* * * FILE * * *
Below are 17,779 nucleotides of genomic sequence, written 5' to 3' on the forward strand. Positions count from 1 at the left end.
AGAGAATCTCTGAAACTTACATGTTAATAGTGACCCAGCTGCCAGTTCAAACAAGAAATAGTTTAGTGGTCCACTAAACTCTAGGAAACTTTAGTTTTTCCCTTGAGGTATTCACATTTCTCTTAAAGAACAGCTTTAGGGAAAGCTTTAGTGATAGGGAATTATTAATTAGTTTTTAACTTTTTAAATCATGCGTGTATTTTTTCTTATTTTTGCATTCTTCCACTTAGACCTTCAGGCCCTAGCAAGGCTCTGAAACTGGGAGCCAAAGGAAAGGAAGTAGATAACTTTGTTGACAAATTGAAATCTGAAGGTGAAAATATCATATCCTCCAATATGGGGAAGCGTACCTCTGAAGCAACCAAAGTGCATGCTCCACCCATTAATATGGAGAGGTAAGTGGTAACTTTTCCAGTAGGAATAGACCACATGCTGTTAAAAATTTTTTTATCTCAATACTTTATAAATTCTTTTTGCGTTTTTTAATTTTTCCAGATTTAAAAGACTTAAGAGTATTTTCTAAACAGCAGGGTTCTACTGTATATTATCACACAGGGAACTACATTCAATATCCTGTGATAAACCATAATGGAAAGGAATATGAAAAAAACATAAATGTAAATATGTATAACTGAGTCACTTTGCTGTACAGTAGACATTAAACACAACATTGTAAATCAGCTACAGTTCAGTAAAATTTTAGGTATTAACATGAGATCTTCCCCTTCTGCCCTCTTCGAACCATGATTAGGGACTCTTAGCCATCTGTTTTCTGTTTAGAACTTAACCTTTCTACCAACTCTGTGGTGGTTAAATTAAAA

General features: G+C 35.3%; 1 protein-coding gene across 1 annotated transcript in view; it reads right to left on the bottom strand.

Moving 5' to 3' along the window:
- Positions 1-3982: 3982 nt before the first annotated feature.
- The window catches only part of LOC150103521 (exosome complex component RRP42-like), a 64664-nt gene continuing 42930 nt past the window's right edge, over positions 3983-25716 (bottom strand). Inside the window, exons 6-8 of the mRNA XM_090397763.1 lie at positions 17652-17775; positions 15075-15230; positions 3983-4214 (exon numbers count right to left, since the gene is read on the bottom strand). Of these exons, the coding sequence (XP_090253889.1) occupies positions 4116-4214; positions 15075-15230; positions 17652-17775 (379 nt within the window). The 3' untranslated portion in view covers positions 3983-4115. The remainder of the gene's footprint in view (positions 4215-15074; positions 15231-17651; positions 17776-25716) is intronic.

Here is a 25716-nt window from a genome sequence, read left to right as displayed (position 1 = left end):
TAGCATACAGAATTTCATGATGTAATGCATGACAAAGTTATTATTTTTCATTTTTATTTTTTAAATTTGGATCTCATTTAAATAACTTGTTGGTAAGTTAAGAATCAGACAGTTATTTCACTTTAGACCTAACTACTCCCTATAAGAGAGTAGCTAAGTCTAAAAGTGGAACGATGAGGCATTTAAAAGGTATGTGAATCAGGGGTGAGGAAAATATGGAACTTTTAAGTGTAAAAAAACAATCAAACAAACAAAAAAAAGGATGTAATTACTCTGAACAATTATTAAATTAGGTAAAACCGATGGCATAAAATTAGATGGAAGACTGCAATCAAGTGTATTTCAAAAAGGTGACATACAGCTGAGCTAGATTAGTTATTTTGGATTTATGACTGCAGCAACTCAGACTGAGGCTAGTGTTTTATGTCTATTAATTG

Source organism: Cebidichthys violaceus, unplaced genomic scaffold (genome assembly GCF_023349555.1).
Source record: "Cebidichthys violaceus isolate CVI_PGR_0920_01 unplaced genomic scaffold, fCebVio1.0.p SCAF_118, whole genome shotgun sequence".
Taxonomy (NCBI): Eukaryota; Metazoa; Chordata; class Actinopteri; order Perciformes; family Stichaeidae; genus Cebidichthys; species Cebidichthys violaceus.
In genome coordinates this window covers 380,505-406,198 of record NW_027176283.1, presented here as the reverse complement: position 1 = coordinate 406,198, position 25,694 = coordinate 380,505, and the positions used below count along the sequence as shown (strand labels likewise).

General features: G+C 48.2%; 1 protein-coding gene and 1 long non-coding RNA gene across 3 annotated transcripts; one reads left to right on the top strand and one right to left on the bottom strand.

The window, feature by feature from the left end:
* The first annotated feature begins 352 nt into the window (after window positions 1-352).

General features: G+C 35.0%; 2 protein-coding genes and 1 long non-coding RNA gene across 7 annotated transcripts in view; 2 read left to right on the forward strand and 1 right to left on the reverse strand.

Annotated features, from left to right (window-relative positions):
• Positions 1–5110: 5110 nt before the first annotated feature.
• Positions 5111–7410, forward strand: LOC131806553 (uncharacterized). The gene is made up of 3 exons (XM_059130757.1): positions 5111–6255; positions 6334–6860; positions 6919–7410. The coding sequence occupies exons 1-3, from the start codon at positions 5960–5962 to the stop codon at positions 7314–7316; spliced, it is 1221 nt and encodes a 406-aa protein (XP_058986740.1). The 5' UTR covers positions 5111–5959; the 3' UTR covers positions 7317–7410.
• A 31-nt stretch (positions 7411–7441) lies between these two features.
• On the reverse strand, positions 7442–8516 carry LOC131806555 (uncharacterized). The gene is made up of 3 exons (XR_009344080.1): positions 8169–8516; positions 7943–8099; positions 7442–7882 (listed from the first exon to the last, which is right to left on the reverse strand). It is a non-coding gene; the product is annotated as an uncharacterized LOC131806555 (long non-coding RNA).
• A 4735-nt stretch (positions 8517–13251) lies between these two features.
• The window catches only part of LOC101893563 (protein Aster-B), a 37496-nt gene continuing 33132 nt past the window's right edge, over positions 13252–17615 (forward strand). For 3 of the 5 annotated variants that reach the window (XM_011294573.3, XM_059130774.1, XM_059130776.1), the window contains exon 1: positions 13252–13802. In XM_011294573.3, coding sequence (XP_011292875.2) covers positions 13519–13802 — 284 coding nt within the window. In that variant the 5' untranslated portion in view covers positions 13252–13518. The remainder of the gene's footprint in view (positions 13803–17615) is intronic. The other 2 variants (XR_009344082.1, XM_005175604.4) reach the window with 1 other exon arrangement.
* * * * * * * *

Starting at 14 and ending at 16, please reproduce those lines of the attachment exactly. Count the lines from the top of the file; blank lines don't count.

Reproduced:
The window, feature by feature from the left end:
* The first annotated feature begins 352 nt into the window (after window positions 1-352).

General features: G+C 35.0%; 2 protein-coding genes and 1 long non-coding RNA gene across 7 annotated transcripts in view; 2 read left to right on the forward strand and 1 right to left on the reverse strand.